# How to reproduce the Riemann Surface of Log[z]

I found this plot on Wikipedia: which is the plot of the

multi-valued imaginary part of the complex logarithm function, which shows the branches.

So I tried to reproduce myself with the code:

myGradient = (Blend[{{0.345556, RGBColor[0.985, 0., 0.870436]}, {0,
RGBColor[0.359518, 0., 0.81767]}, {1,
RGBColor[0.443748, 1., 0.0305638]}, {0.572157,
RGBColor[0.985946, 0., 0.0269474]}, {0.79284,
RGBColor[1., 1., 0.041413]}}, #3] &);

Plot3D[{Im[Log[x + I y]], Im[Log[x + I y]] + 2 Pi,
Im[Log[x + I y]] + 4 Pi},
{x, -4, 4}, {y, -4, 4},
BoxRatios -> {1, 1, 1},
ImageSize -> Medium,
Mesh -> 25,
]


which produces the output: As you can notice I wasn't able to reproduce the curvy grid, which, instead, is the normal square grid of the Plot3D function. Further mor I have those strange white spaces which I would like to cover, to obtain an image the more similar to the one on Wikipedia.

Some ideas?

# EDIT:

I already read this question but by plotting with that code the Log[z] function I obtain this result: which is clear not what I want.

• This may be helpful: mathematica.stackexchange.com/questions/31904/… – Jason B. Aug 9 '17 at 18:35
• so the surface is correct, you just want different mesh lines? The first question to ask is, what function of z do the mesh lines you want follow? The wikipedia page isn't clear on that. – Jason B. Aug 9 '17 at 18:45
• What if you added MeshFunctions -> {#1^2 + #2^2 &, ArcTan[#2, #1] &} as an option in the Plot3D call? That might not be quite it, but if you can figure out what the contour lines are, then you can adapt these functions to that. – march Aug 9 '17 at 18:45
• So, why did you not then try MeshFunctions with the real and imaginary parts of the logarithm? – J. M.'s torpor Aug 10 '17 at 8:59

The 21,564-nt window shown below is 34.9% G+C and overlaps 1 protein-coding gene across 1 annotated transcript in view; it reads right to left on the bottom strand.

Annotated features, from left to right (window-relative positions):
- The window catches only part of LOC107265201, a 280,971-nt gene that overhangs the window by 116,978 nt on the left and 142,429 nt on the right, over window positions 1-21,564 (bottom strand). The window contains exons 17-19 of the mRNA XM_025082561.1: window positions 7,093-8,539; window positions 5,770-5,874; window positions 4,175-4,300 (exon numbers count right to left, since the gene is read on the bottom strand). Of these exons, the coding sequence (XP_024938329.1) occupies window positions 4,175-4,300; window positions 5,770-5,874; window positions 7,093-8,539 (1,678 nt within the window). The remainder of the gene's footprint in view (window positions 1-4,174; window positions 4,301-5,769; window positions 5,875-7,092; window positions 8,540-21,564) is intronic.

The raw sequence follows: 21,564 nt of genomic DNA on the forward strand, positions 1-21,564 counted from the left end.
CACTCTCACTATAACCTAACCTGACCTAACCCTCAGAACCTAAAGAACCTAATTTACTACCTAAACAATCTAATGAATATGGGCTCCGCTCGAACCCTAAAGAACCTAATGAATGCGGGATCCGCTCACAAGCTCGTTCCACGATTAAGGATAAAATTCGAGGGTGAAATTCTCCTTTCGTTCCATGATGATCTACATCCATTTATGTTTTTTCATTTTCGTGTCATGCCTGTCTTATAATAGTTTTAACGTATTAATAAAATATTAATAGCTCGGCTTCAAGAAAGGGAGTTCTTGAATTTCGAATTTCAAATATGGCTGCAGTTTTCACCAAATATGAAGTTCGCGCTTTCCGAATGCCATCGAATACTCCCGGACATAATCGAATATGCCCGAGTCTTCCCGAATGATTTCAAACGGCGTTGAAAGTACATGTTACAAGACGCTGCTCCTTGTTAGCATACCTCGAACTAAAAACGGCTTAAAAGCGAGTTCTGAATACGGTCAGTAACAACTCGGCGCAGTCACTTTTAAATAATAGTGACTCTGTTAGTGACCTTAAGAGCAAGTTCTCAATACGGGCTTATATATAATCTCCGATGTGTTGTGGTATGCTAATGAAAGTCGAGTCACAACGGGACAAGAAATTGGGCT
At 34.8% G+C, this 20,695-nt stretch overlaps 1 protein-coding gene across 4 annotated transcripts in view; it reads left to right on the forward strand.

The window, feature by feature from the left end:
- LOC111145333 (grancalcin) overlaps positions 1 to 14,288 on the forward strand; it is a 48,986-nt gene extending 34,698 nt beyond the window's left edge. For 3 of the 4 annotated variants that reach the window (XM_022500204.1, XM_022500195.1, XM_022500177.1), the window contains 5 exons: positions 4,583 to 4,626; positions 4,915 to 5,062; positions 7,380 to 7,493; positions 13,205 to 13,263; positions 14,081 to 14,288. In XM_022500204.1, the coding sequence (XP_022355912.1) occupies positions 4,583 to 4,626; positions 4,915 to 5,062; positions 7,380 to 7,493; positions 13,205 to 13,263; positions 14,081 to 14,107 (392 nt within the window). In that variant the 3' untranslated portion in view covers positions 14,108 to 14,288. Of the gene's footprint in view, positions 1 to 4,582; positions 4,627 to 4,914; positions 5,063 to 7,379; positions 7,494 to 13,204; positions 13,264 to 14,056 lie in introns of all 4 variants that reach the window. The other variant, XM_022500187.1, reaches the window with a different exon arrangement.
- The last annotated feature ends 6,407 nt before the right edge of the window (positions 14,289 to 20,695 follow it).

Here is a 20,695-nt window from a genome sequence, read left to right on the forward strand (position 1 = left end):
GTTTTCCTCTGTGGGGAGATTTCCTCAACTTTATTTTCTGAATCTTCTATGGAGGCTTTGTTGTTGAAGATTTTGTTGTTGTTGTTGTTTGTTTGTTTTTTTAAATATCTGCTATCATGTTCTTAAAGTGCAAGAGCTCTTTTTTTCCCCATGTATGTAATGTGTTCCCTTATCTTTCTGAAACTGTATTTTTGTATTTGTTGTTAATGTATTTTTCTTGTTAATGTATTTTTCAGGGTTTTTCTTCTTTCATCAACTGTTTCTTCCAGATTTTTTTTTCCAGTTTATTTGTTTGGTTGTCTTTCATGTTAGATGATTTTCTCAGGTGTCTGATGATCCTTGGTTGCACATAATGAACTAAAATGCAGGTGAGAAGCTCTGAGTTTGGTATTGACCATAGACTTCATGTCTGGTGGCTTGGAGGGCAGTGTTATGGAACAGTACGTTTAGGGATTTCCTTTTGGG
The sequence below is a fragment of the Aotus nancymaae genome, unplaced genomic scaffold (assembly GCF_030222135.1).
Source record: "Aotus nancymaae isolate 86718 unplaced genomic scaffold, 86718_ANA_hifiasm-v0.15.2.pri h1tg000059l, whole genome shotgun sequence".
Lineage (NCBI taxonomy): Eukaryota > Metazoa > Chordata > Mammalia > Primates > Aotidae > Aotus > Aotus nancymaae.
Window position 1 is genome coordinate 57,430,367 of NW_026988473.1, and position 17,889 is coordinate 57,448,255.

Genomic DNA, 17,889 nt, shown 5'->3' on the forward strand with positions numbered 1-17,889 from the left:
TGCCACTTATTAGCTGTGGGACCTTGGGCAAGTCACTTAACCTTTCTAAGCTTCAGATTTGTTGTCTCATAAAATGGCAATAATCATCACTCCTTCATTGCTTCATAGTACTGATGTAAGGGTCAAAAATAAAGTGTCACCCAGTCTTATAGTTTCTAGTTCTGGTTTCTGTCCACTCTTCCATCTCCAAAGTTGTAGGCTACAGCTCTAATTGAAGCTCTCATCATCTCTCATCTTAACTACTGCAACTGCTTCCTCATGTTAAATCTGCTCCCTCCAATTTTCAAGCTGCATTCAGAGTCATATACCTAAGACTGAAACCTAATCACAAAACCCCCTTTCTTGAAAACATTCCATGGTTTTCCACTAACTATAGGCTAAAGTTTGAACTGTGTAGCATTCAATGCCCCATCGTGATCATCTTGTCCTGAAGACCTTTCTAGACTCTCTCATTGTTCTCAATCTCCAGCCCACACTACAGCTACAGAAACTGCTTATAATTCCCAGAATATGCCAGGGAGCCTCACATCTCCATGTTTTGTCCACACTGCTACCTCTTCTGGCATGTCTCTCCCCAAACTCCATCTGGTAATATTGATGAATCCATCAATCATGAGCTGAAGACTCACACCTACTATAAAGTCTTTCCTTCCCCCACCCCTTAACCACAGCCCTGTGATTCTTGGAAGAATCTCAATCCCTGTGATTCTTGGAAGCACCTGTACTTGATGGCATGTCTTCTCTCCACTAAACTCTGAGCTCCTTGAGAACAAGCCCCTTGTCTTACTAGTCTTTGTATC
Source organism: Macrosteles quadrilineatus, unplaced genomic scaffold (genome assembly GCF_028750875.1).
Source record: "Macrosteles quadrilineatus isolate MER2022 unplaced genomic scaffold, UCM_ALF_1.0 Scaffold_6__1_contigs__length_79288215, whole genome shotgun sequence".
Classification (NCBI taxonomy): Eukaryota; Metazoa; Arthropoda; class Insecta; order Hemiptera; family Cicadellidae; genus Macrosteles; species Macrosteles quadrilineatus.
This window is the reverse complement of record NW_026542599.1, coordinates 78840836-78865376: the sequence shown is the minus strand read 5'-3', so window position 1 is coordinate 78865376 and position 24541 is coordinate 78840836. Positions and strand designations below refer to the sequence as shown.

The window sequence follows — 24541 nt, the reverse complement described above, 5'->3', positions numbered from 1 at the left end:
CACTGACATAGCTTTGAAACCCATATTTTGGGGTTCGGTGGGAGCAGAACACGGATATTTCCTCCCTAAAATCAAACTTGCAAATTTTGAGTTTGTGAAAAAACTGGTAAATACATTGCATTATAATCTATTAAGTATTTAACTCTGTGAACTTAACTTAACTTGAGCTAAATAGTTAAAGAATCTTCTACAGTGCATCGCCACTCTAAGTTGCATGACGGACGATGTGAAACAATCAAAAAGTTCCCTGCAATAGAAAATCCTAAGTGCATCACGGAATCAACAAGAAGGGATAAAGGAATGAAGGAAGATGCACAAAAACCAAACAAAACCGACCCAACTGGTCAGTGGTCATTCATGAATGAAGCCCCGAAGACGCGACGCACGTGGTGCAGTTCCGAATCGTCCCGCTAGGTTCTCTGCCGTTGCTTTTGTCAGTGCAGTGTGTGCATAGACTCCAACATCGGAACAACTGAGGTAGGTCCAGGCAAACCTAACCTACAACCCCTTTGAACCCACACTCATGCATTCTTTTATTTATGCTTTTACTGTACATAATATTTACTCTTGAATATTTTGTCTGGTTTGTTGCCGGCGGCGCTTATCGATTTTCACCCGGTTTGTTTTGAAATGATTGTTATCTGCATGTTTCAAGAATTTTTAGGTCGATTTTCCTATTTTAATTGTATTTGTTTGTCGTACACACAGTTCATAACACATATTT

• If, as you say, you've figured it out, please do answer your own question. – J. M.'s torpor Aug 10 '17 at 9:13

What I was looking for was to obtain the mesh lines of the mapping of a square grid on the complex plane $$\mathbb{C}$$ under the Log[z] transformation. So actually, to obtain the mesh lines in the image I posted (which is actually not so precise, as the lines coming from the origin don't seem to be straight lines), using the command MeshFunction, as suggested by march, who I thank, you only need to provide to it as functions respectively the imaginary and real part of the Log[z]:

Plot3D[{Im[Log[x + I y]], Im[Log[x + I y]] + 2 Pi,
Im[Log[x + I y]] - 2 Pi},
{x, -range, range}, {y, -range, range},
BoxRatios -> {1, 1, 1.5},
PlotRange -> All,
PlotPoints -> 50,
Mesh -> 30,
MeshFunctions -> {Im[Log[#1 + I #2]] &, Re[Log[#1 + I #2]] &},
ImageSize -> Large,
ColorFunction -> mycolor
]


color palette to obtain some very similar result is reported below

mycolor = (
Blend[
{
{1, RGBColor[0.512917, 1., 0.0319219]},
{0.669069, RGBColor[1., 1., 0.041413]}, {0.461286,
RGBColor[0.985946, 0., 0.0269474]},
{0.226004, RGBColor[0.985153, 0., 0.79292]},
{0, RGBColor[0.495415, 0., 0.998459]}
},
(1 - #3)]
&); • The palette "mycolor" is not defined in the above code snippet. – Kieran Mullen Jan 25 at 4:06
• Sorry, I'll add, I found the notebook. – opisthofulax Jan 25 at 19:16